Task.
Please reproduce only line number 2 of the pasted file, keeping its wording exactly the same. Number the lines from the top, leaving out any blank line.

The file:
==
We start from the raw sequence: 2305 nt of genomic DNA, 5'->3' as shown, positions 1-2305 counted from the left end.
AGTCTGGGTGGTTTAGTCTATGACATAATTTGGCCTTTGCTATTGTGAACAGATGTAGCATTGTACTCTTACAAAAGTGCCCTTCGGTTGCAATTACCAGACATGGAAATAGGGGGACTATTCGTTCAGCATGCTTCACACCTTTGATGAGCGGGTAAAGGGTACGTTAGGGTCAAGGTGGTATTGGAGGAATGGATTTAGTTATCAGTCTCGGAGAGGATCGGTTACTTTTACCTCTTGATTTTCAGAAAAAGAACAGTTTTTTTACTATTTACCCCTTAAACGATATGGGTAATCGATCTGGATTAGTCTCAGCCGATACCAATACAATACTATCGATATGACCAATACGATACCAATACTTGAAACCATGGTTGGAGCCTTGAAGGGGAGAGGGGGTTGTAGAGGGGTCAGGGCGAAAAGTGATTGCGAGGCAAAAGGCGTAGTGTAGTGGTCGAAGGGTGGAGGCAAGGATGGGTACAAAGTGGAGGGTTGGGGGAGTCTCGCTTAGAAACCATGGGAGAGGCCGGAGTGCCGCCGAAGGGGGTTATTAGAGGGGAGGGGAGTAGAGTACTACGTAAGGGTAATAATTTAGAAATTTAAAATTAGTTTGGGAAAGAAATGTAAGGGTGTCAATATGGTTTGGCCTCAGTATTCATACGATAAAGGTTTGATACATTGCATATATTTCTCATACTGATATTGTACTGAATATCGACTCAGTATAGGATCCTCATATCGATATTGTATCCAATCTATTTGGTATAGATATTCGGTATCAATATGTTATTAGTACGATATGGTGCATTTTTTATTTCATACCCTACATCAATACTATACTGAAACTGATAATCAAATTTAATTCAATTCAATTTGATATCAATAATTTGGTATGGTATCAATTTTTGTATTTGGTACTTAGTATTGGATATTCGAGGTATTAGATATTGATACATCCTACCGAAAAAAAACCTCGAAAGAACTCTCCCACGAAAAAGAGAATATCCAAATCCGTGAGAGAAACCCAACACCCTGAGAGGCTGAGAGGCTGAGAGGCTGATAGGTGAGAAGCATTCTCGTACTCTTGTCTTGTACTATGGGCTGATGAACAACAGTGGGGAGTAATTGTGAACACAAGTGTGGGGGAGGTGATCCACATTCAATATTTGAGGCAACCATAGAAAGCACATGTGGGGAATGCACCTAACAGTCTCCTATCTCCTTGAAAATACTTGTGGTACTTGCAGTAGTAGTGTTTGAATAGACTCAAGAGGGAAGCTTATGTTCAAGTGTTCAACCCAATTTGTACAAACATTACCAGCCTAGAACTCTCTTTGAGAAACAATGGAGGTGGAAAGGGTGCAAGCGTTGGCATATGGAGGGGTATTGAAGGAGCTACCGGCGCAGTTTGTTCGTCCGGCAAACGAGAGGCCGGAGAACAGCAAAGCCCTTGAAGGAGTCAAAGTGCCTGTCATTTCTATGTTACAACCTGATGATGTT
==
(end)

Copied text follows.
AGTCTGGGTGGTTTAGTCTATGACATAATTTGGCCTTTGCTATTGTGAACAGATGTAGCATTGTACTCTTACAAAAGTGCCCTTCGGTTGCAATTACCAGACATGGAAATAGGGGGACTATTCGTTCAGCATGCTTCACACCTTTGATGAGCGGGTAAAGGGTACGTTAGGGTCAAGGTGGTATTGGAGGAATGGATTTAGTTATCAGTCTCGGAGAGGATCGGTTACTTTTACCTCTTGATTTTCAGAAAAAGAACAGTTTTTTTACTATTTACCCCTTAAACGATATGGGTAATCGATCTGGATTAGTCTCAGCCGATACCAATACAATACTATCGATATGACCAATACGATACCAATACTTGAAACCATGGTTGGAGCCTTGAAGGGGAGAGGGGGTTGTAGAGGGGTCAGGGCGAAAAGTGATTGCGAGGCAAAAGGCGTAGTGTAGTGGTCGAAGGGTGGAGGCAAGGATGGGTACAAAGTGGAGGGTTGGGGGAGTCTCGCTTAGAAACCATGGGAGAGGCCGGAGTGCCGCCGAAGGGGGTTATTAGAGGGGAGGGGAGTAGAGTACTACGTAAGGGTAATAATTTAGAAATTTAAAATTAGTTTGGGAAAGAAATGTAAGGGTGTCAATATGGTTTGGCCTCAGTATTCATACGATAAAGGTTTGATACATTGCATATATTTCTCATACTGATATTGTACTGAATATCGACTCAGTATAGGATCCTCATATCGATATTGTATCCAATCTATTTGGTATAGATATTCGGTATCAATATGTTATTAGTACGATATGGTGCATTTTTTATTTCATACCCTACATCAATACTATACTGAAACTGATAATCAAATTTAATTCAATTCAATTTGATATCAATAATTTGGTATGGTATCAATTTTTGTATTTGGTACTTAGTATTGGATATTCGAGGTATTAGATATTGATACATCCTACCGAAAAAAAACCTCGAAAGAACTCTCCCACGAAAAAGAGAATATCCAAATCCGTGAGAGAAACCCAACACCCTGAGAGGCTGAGAGGCTGAGAGGCTGATAGGTGAGAAGCATTCTCGTACTCTTGTCTTGTACTATGGGCTGATGAACAACAGTGGGGAGTAATTGTGAACACAAGTGTGGGGGAGGTGATCCACATTCAATATTTGAGGCAACCATAGAAAGCACATGTGGGGAATGCACCTAACAGTCTCCTATCTCCTTGAAAATACTTGTGGTACTTGCAGTAGTAGTGTTTGAATAGACTCAAGAGGGAAGCTTATGTTCAAGTGTTCAACCCAATTTGTACAAACATTACCAGCCTAGAACTCTCTTTGAGAAACAATGGAGGTGGAAAGGGTGCAAGCGTTGGCATATGGAGGGGTATTGAAGGAGCTACCGGCGCAGTTTGTTCGTCCGGCAAACGAGAGGCCGGAGAACAGCAAAGCCCTTGAAGGAGTCAAAGTGCCTGTCATTTCTATGTTACAACCTGATGATGTT